The family of Dr David Lam, Dr Nathan Lam and Dr Esther Lam work at GP practices in Pt Lincoln and Streaky Bay on the Eyre Peninsula while splitting their time spinning tunes across Australia.
“I see a lot of similarities in medicine and music – creativity and making a human connection is just as important as raw technique,” says Nathan, who last played at the Day Dance festival in McLaren Vale in June.
But David says that no matter how good you may be at your profession and music career, you can never be in two places at once, so the travelling trio often alternate week by week, with one sibling in regional South Australia and the others performing.
“It’s vital that we stick together because we’ve all got different strengths and weaknesses. I’m a bit louder in my style of music and doctoring, Nathan is more intellectual, and Esther is more classy and refined,” says David, who was named as an InDaily 40 Under 40 in 2020 for his medical service to the Eyre Peninsula.
“Weirdly, what makes us good musicians is what makes us good doctors, practically there are some different skills involved, it’s all about reading people.”
David and Nathan were recently awarded the Fellowships in Advanced Rural General Practise; an accreditation David said is held by around 700 of 40,000 GPs across the country.
All three siblings graduated from the regional medical student program at the University of Adelaide and then developed their practise by working in regional South Australia.
In 2018, David won the Medical School Award for Best Regional Teacher as a Senior lecturer and Rural Medicine Coordinator for the University of Adelaide.
The experience has highlighted to him that, with Adelaide being the only major city in South Australia, there is a lack of resources throughout regional towns to provide the appropriate measures for health care systems.
“We’re all living in Australia, we all have the same health system supposedly, it shouldn’t be right that your outcomes of care and how healthy you are depending on where you live,” David says.
David’s concerns are backed by SA’s Rural Doctors Association President and Murray Bridge GP Dr Peter Rischbeith.
He says there has been a large decrease in the number of GP registrars applying for regional placement, from 72 in 2021 to 26 in 2022.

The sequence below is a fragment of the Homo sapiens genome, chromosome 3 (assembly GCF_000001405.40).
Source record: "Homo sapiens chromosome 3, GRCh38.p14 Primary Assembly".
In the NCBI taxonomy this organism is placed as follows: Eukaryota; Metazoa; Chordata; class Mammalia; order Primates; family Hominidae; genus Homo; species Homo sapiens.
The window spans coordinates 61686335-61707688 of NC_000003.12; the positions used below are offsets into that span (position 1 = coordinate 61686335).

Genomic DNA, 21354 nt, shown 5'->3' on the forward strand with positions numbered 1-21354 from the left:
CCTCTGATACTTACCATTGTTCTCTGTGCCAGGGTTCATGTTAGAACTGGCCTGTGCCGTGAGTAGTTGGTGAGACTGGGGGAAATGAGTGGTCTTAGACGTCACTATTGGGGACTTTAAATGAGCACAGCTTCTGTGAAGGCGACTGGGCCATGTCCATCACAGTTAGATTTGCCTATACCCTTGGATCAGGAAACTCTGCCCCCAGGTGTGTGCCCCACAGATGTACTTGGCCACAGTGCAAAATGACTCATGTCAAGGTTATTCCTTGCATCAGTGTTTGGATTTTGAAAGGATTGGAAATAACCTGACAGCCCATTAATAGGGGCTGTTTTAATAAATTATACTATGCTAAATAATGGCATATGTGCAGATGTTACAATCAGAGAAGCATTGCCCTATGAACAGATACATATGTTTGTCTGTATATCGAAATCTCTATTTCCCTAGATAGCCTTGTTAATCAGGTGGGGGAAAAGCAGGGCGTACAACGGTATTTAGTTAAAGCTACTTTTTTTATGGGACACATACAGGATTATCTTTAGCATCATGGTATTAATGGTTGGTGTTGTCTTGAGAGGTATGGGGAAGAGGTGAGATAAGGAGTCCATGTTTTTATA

Dr Rischbieth says multiple regional hospitals and facilities are under threat such as the Kangaroo Island birthing sector due to a critical shortage of rural doctors.
David thinks one solution is for state and educational policies to target younger doctors and entice them into the benefits and growth in regional health care, but he isn’t waiting around for this policy shift.
During the pandemic, the siblings created an educational podcast called “GP Lyf Hacks” to assist young practitioners and medical interns who were lacking face-to-face teaching.
“I found student doctors walking down the corridor, looking lost, and I felt for them because that’s been me for so much of my life,” David says.
The nationally recognised podcast is a free 20-minute audio tutorial available on Spotify, Soundcloud and Apple based on real life cases the trio have experienced that will help young doctors communicate with their patients better.
David says social media platforms also help regional doctors communicate with patients located hundreds of kilometres away and they have used them to mentor students interested in regional medicine.
Having previously worked for the Port Lincoln Aboriginal Health Service, David says communicating and listening to people who are not acknowledged by the healthcare system is a vital part to understand what is missing from the community.
“Everyone deserves a fair go irrespective of gender or background, and this includes our rural populations, Aboriginal and Torres Strait Islanders people, and people of culturally and linguistically diverse backgrounds.”Jump to next article